Study author Matthew Redinbo is professor of chemistry at UNC-Chapel Hill College of Arts & Sciences, professor of biochemistry and biophysics and microbiology and immunology at UNC School of Medicine, and member of the UNC Lineberger Comprehensive Cancer Center.

Matthew Redinbo

New study in mice demonstrates precisely how triclosan, an antimicrobial found in toothpaste, toys and thousands of other products, can trigger intestinal inflammation.

An international team of researchers led by the University of North Carolina at Chapel Hill, the University of Massachusetts Amherst and the Baptist University of Hong Kong have identified the bacteria, and even specific enzymes, that trigger the harmful effects of triclosan. What’s more, studies in mice suggest that these bacterial enzymes may be prevented from causing intestinal damage.

The results were published in Nature Communication.

“By identifying the culprit bacteria, new approaches could be developed for the diagnosis, prevention and treatment of inflammatory bowel disease,” said the study author. Matthew Redinbo, professor of chemistry and microbiology at UNC-Chapel Hill College of Arts & Sciences and UNC School of Medicine.

Previous research has shown the toxicity of triclosan, but the new study takes a closer look at changes caused in the microscopic population of the gut.

The researchers connected specific gut microbial enzymes, including gut microbial beta-glucuronidase (GUS) proteins, with triclosan and showed that these enzymes lead triclosan to wreak havoc in the gut.

Knowing which bacterial proteins were the culprits, the team used a microbiome-targeted inhibitor to block the processing of triclosan in the gut. Blocking this process in mice helped prevent colon damage and symptoms of colitis, a form of inflammatory bowel disease.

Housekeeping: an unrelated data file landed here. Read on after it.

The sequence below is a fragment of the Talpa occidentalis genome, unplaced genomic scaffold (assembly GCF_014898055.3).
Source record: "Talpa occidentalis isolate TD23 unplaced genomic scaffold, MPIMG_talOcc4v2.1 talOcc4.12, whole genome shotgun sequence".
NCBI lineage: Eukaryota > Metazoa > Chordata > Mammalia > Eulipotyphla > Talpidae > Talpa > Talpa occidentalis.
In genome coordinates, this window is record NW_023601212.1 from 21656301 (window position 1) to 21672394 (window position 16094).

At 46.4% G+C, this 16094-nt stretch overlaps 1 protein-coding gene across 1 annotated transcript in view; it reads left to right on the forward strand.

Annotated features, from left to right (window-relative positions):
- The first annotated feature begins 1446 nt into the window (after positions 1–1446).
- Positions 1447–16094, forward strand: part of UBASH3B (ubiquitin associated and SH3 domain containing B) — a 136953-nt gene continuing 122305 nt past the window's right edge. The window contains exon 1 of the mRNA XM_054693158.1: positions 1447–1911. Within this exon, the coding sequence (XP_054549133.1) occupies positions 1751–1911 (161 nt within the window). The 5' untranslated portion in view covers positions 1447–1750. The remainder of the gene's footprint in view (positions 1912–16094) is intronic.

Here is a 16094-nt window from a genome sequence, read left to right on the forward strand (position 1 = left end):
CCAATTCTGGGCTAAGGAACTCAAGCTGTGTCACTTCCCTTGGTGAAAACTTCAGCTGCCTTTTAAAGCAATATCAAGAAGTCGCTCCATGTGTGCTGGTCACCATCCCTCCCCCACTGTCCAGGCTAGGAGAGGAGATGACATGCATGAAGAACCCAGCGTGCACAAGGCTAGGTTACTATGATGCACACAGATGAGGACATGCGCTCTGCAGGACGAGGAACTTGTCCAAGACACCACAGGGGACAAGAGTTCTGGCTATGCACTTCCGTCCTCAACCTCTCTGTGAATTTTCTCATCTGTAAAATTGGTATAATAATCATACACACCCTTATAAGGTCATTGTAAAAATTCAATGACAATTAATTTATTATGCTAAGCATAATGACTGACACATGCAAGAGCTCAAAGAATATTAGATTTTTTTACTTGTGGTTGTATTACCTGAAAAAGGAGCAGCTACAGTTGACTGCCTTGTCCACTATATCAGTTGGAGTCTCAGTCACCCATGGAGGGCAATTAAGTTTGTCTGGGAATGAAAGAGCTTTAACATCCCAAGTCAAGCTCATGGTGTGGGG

The study provides new insights into the management of IBD in the growing number of people diagnosed with the disease. IBD can be managed for long periods of time only to appear out of nowhere.

The study’s authors suggest the need to better understand the impact of environmental chemicals on gut health.

Triclosan was once widely available in antibacterial soaps marketed to consumers. But in 2016, the Food and Drug Administration ordered it to be removed from hand washing products used in homes and hospitals over concerns that it was contributing to more resistant bacteria.

But triclosan remains ubiquitous as an ingredient added to cosmetics, yoga mats, and other clothing and sports equipment to reduce bacterial contamination. It’s also commonly used in many toothpastes – with FDA approval – because it’s been shown to prevent gingivitis.

Triclosan appears to be readily absorbed from the gastrointestinal tract.

The National Institutes of Health, through grants from several authors, the Hong Kong Research Grants Council and the National Science Foundation, funded the study “Microbial enzymes induce colitis by reactivating triclosan in the gastrointestinal tract of the mouse ”.

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